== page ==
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Romans 14:5-6 (NIV) says:

5 One person considers one day more sacred than another; another considers every day alike. Each of them should be fully convinced in their own mind. 6 Whoever regards one day as special does so to the Lord. Whoever eats meat does so to the Lord, for they give thanks to God; and whoever abstains does so to the Lord and gives thanks to God

What was Paul trying to teach here? My personal impression is that he is presenting two positions and not advocating neither of them over the other, that both 1) regarding certain days as "sacred" or "special" and 2) considering all days alike are equally valid positions. However, I'm confused about the intended meaning of the expressions "special" and "sacred" used by Paul. What was Paul thinking about when he used these expressions? Was he thinking about holy convocations such as the ones listed in Leviticus 23, or did he mean something else?

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    One esteemeth one day above another ; another esteemeth every day is a better translation. The latter treats every day as a sabbath.
    – Nigel J
    Dec 26 '20 at 16:56
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+100

A. Translation

Rom 14:5, 6 is best translated by one of the very literal version because of its quintessential Pauline terseness. Here is my very literal translation:

One truly judges/esteems a day above a day; but one judges every day [alike?]. Let each be convinced in mind. The one regarding the day regards [it] to the Lord; The [one] eating to the Lord eats for he give thanks to God; and the one not eating, does not eat to the Lord and gives thanks to God.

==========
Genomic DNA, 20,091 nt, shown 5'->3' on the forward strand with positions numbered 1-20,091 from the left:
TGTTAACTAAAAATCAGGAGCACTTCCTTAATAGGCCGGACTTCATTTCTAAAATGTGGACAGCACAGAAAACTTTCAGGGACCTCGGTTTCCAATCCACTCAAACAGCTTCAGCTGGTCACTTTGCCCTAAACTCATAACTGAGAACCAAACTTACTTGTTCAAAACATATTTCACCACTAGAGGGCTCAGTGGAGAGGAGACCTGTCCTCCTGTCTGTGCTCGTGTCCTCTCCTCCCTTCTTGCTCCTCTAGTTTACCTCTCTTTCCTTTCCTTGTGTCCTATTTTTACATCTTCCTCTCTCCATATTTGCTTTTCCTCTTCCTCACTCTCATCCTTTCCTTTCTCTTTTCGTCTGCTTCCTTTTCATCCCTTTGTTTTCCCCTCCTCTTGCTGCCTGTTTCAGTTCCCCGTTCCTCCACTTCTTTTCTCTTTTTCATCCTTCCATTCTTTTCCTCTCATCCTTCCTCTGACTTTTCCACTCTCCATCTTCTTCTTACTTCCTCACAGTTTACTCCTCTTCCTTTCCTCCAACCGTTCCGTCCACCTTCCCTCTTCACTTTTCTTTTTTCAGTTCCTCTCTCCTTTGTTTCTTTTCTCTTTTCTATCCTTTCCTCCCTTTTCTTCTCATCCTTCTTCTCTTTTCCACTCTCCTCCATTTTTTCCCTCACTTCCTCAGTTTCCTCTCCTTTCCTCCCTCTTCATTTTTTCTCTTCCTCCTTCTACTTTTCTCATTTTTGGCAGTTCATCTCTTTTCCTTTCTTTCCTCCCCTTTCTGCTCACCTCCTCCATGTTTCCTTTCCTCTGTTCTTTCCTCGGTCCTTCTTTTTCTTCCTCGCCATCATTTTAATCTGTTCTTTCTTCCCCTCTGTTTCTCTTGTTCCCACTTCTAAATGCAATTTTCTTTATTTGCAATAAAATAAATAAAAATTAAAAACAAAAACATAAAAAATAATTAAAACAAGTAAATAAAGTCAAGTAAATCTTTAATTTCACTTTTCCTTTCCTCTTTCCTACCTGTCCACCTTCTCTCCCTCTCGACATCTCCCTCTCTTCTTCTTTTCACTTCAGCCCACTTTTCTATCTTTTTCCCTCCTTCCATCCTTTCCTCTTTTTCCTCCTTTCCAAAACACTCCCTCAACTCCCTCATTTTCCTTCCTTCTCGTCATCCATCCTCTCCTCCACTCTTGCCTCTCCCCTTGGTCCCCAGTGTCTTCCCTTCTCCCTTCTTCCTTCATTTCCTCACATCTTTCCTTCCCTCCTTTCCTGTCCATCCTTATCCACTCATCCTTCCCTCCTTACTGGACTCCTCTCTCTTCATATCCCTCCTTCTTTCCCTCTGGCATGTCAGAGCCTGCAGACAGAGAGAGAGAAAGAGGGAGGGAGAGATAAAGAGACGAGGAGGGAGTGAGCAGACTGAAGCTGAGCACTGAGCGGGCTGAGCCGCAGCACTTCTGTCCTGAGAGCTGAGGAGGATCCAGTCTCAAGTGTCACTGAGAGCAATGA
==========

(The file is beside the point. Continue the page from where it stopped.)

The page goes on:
Phrases like, "more sacred" & "more holy" are not explicit in the Greek but are strongly implied and thus added by the likes of NIV, NLT, CSB, etc.

B. Distinction: Legalism vs Devotion

At first blush, there appears to be a direct contradiction between Rom 14:5, 6 vs Gal 3 & 4, especially Gal 4:10, "You are observing special days and months and seasons and years!" How are we to resolve this?

Note the repeated use of "to the Lord" and "to God" in Rom 14:5, 6; these phrases are completely absent in Gal 4:8-11.

C. Possibilities

The commentators, historically, have offered a range of interpretations for this passage in Rom 14:5, 6. This can be summarizes as:

  1. Paul is alluding to people keeping the Torah-law with its annual Sabbaths and weekly Sabbath and encouraging others to do so. Thus, Paul is talking to "judaeizers". If this is true then we really do have a contradiction between Rom 14 and Gal 4 when Paul outright condemns such judaeizers.
  2. Paul is talking to two different groups, those brought up in Torah-law and gentiles who were not. He then asks each group to be tolerant of each other, so long as they observe these days out of reverence to God.
  3. Paul is talking to various groups who were observing various pagan festivals (out of habit). Such practices have come into the modern church with all its "saints days", etc. The modern church has numerous annual "feasts" celebrating various things including Christmas itself(!!) which has no origin in the NT. Different parts of the church have different dates for Christmas and different dates for Easter. Paul is asking these various groups to be tolerant of each other.

Whatever we make of Rom 14, we must make the same assessment of the food and dietary practices as well, which are mentioned in the same light.

CONCLUSION

Which is correct? Paul correctly condemns legalism in its numerous and subtle forms whether it involves doing works of the law by observing days or eating special food - we cannot earn God favor because we already have it!!

CAUTION - we must be very careful here; some condemn other Christians for observing things by accusing them of legalism - however, all Christian traditions have practices that can become legalistic, including communion, squabbles over communion ritual, baptism and its associated rituals, church attendance, abstinence from alcohol (or not), abstinence from drug abuse, etc.

The two passages in Rom 14 and Gal 4 must be held in tension - if a person does something (no matter how noble) to gain favor with God then it is legalism and should be condemned. However, if a person does something out of devotion to God, perhaps even from a misplaced or immature piety, then it should not be condemned.

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What was Paul trying to teach in Romans 14:5-6 when he talked about “special days” and “considering one day more sacred than another”?